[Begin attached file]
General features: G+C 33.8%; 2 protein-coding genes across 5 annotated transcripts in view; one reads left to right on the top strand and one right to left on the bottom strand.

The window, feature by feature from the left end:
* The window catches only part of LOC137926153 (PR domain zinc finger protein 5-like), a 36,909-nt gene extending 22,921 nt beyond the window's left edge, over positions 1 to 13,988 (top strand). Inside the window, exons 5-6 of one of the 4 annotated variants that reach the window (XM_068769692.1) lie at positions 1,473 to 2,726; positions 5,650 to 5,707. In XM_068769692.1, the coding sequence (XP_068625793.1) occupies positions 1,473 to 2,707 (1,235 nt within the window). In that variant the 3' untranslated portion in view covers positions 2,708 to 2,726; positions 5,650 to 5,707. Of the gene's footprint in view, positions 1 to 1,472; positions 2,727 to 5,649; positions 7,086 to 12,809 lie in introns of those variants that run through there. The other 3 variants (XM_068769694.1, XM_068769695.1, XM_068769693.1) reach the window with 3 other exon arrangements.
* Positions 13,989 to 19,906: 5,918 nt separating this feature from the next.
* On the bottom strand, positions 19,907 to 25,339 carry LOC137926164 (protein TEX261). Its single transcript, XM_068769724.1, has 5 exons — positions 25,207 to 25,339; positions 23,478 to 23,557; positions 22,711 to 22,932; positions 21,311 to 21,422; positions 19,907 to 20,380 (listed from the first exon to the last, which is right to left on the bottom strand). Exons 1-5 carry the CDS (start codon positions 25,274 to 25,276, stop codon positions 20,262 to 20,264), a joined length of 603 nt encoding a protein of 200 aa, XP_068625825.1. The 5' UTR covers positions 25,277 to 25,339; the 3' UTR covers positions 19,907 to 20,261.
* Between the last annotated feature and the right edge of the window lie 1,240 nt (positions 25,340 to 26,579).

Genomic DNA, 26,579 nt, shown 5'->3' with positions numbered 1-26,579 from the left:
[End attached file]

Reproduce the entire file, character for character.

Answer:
General features: G+C 33.8%; 2 protein-coding genes across 5 annotated transcripts in view; one reads left to right on the top strand and one right to left on the bottom strand.

The window, feature by feature from the left end:
* The window catches only part of LOC137926153 (PR domain zinc finger protein 5-like), a 36,909-nt gene extending 22,921 nt beyond the window's left edge, over positions 1 to 13,988 (top strand). Inside the window, exons 5-6 of one of the 4 annotated variants that reach the window (XM_068769692.1) lie at positions 1,473 to 2,726; positions 5,650 to 5,707. In XM_068769692.1, the coding sequence (XP_068625793.1) occupies positions 1,473 to 2,707 (1,235 nt within the window). In that variant the 3' untranslated portion in view covers positions 2,708 to 2,726; positions 5,650 to 5,707. Of the gene's footprint in view, positions 1 to 1,472; positions 2,727 to 5,649; positions 7,086 to 12,809 lie in introns of those variants that run through there. The other 3 variants (XM_068769694.1, XM_068769695.1, XM_068769693.1) reach the window with 3 other exon arrangements.
* Positions 13,989 to 19,906: 5,918 nt separating this feature from the next.
* On the bottom strand, positions 19,907 to 25,339 carry LOC137926164 (protein TEX261). Its single transcript, XM_068769724.1, has 5 exons — positions 25,207 to 25,339; positions 23,478 to 23,557; positions 22,711 to 22,932; positions 21,311 to 21,422; positions 19,907 to 20,380 (listed from the first exon to the last, which is right to left on the bottom strand). Exons 1-5 carry the CDS (start codon positions 25,274 to 25,276, stop codon positions 20,262 to 20,264), a joined length of 603 nt encoding a protein of 200 aa, XP_068625825.1. The 5' UTR covers positions 25,277 to 25,339; the 3' UTR covers positions 19,907 to 20,261.
* Between the last annotated feature and the right edge of the window lie 1,240 nt (positions 25,340 to 26,579).

Genomic DNA, 26,579 nt, shown 5'->3' with positions numbered 1-26,579 from the left: